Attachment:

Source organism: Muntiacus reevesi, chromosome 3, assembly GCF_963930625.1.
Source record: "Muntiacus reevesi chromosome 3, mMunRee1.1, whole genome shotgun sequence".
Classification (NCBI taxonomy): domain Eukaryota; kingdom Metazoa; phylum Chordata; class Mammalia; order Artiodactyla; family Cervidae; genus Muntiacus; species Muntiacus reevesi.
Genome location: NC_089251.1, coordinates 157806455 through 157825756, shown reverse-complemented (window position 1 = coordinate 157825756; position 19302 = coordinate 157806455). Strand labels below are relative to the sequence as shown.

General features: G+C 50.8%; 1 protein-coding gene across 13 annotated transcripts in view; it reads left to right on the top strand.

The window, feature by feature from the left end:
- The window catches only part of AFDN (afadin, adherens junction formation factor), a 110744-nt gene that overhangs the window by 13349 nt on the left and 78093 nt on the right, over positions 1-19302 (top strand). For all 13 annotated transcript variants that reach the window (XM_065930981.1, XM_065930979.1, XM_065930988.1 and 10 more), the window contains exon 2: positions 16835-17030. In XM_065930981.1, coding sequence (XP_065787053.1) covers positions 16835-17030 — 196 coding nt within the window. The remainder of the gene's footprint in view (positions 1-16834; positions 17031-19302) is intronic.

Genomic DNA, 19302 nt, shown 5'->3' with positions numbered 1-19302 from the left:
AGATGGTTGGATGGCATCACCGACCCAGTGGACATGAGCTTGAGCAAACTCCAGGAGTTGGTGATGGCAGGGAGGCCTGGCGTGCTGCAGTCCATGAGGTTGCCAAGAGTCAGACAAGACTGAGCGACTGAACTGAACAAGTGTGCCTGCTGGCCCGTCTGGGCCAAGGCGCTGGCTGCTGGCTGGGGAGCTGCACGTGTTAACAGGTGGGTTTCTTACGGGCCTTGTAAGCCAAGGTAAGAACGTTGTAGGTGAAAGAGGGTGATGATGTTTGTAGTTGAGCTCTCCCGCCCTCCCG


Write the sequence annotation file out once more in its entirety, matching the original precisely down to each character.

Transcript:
Source organism: Muntiacus reevesi, chromosome 3, assembly GCF_963930625.1.
Source record: "Muntiacus reevesi chromosome 3, mMunRee1.1, whole genome shotgun sequence".
Classification (NCBI taxonomy): domain Eukaryota; kingdom Metazoa; phylum Chordata; class Mammalia; order Artiodactyla; family Cervidae; genus Muntiacus; species Muntiacus reevesi.
Genome location: NC_089251.1, coordinates 157806455 through 157825756, shown reverse-complemented (window position 1 = coordinate 157825756; position 19302 = coordinate 157806455). Strand labels below are relative to the sequence as shown.

General features: G+C 50.8%; 1 protein-coding gene across 13 annotated transcripts in view; it reads left to right on the top strand.

The window, feature by feature from the left end:
- The window catches only part of AFDN (afadin, adherens junction formation factor), a 110744-nt gene that overhangs the window by 13349 nt on the left and 78093 nt on the right, over positions 1-19302 (top strand). For all 13 annotated transcript variants that reach the window (XM_065930981.1, XM_065930979.1, XM_065930988.1 and 10 more), the window contains exon 2: positions 16835-17030. In XM_065930981.1, coding sequence (XP_065787053.1) covers positions 16835-17030 — 196 coding nt within the window. The remainder of the gene's footprint in view (positions 1-16834; positions 17031-19302) is intronic.

Genomic DNA, 19302 nt, shown 5'->3' with positions numbered 1-19302 from the left:
AGATGGTTGGATGGCATCACCGACCCAGTGGACATGAGCTTGAGCAAACTCCAGGAGTTGGTGATGGCAGGGAGGCCTGGCGTGCTGCAGTCCATGAGGTTGCCAAGAGTCAGACAAGACTGAGCGACTGAACTGAACAAGTGTGCCTGCTGGCCCGTCTGGGCCAAGGCGCTGGCTGCTGGCTGGGGAGCTGCACGTGTTAACAGGTGGGTTTCTTACGGGCCTTGTAAGCCAAGGTAAGAACGTTGTAGGTGAAAGAGGGTGATGATGTTTGTAGTTGAGCTCTCCCGCCCTCCCG